out with the bad, in with the good



So, the reason we were able to make it over to O'ahu was because Keola's internship sent him to a conference for Hawaiian men. He learned some interesting things there, but the one thing we both took home was a commitment to eating healthier. At the conference, they only ate Hawaiian food, which consists mainly of fish, taro, taro leaf, poi (mashed up taro), breadfruit, sweet potato, banana, with chicken and pork eaten very sparingly. Food was cooked simply (baked/broiled or eaten raw).


I LOVE Hawaiian food, but it's often expensive or hard to come by, but after last week we thought we'd change our diet to be a little more Hawaiian, and a LOT more healthy.

The basic principles of the Hawaiian diet are:

Fruits/Veggies (even though there weren't any "vegetables" in Hawaii the way we think of them today)

Fish

Chicken/Pork sparingly

Simple cooking

So we started doing that. Dinners consist of a little bit (I'm talking REAL little - LESS than a deck of cards) of fish (salmon/ahi), boneless, skinless chicken breast, lean pork or lean steak that's browned in the pan without any oil and then baked with sweet potato and onion. We eat various combinations of broccoli, salad, poi and corn, and some fruit after dinner. I've also kept a couple recipes that we've already been eating that fit in with this diet. Oh, and NO WHITE RICE - which a staple here but isn't the healthiest thing to be eating every night. Lots of people I know have cut weight by cutting out white rice.

Breakfast is oatmeal and a strawberry/banana fruit smoothie. (we had already been doing that for a while)

Lunch is usually a sandwich on whole wheat bread, cheese and crackers, fruits and veggies.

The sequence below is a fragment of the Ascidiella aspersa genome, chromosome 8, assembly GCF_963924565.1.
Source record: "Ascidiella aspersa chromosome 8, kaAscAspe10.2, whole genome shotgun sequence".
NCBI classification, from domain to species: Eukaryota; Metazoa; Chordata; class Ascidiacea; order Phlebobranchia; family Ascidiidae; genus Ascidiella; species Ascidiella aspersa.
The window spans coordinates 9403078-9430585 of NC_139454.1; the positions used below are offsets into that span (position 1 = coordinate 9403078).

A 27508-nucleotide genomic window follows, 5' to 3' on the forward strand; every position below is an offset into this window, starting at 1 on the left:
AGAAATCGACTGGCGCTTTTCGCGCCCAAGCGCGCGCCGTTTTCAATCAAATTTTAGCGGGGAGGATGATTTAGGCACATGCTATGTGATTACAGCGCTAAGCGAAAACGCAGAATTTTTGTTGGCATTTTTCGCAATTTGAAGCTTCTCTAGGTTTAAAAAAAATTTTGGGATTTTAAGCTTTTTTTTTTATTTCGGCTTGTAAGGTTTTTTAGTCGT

Since starting, this diet has done several things for us:

1) It's simplifies shopping: I just buy a lot of everything, portion it out and we throw food together in whatever combination we want.

2) It saves money: Because we're not eating AS MUCH meat at one time, we actually save money on the most expensive part of our meals. $10 at the farmer's market can get me a huge bag of fresh produce, and we steam frozen broccoli or corn on the cob. We're also not eating out which ALWAYS saves people money.

3) It reduces waste: I haven't opened a SINGLE can - which means our trash can doesn't fill up as fast, which means we won't have to buy trash bags as often, which will ALSO save us money.

4) It makes more room in our cabinets: Since all this food is perishable, we keep it in the fridge, freeing up room in our currently overthrowing cabinets.

5) Oh yeah...we're healthier: Toward the end of pregnancy and after giving birth, life was kinda crazy and we ate out A LOT. It got to the point where I literally felt GROSS and weighed down inside. Finally we're getting things under control and I feel lighter on my feet and more energetic. Keola reported having lost 6 pounds IN A WEEK and he loves this diet. I was worried that he wouldn't feel full because we're not eating much meat, but we both feel satisfied and good about ourselves.

So, we feel like we're off to a good start. When we're settled again, I want to start experimenting with different herbs and spices to make things more interesting, and therefore sustainable, but for now, we like the direction that we're headed in and can't wait to see even more benefits!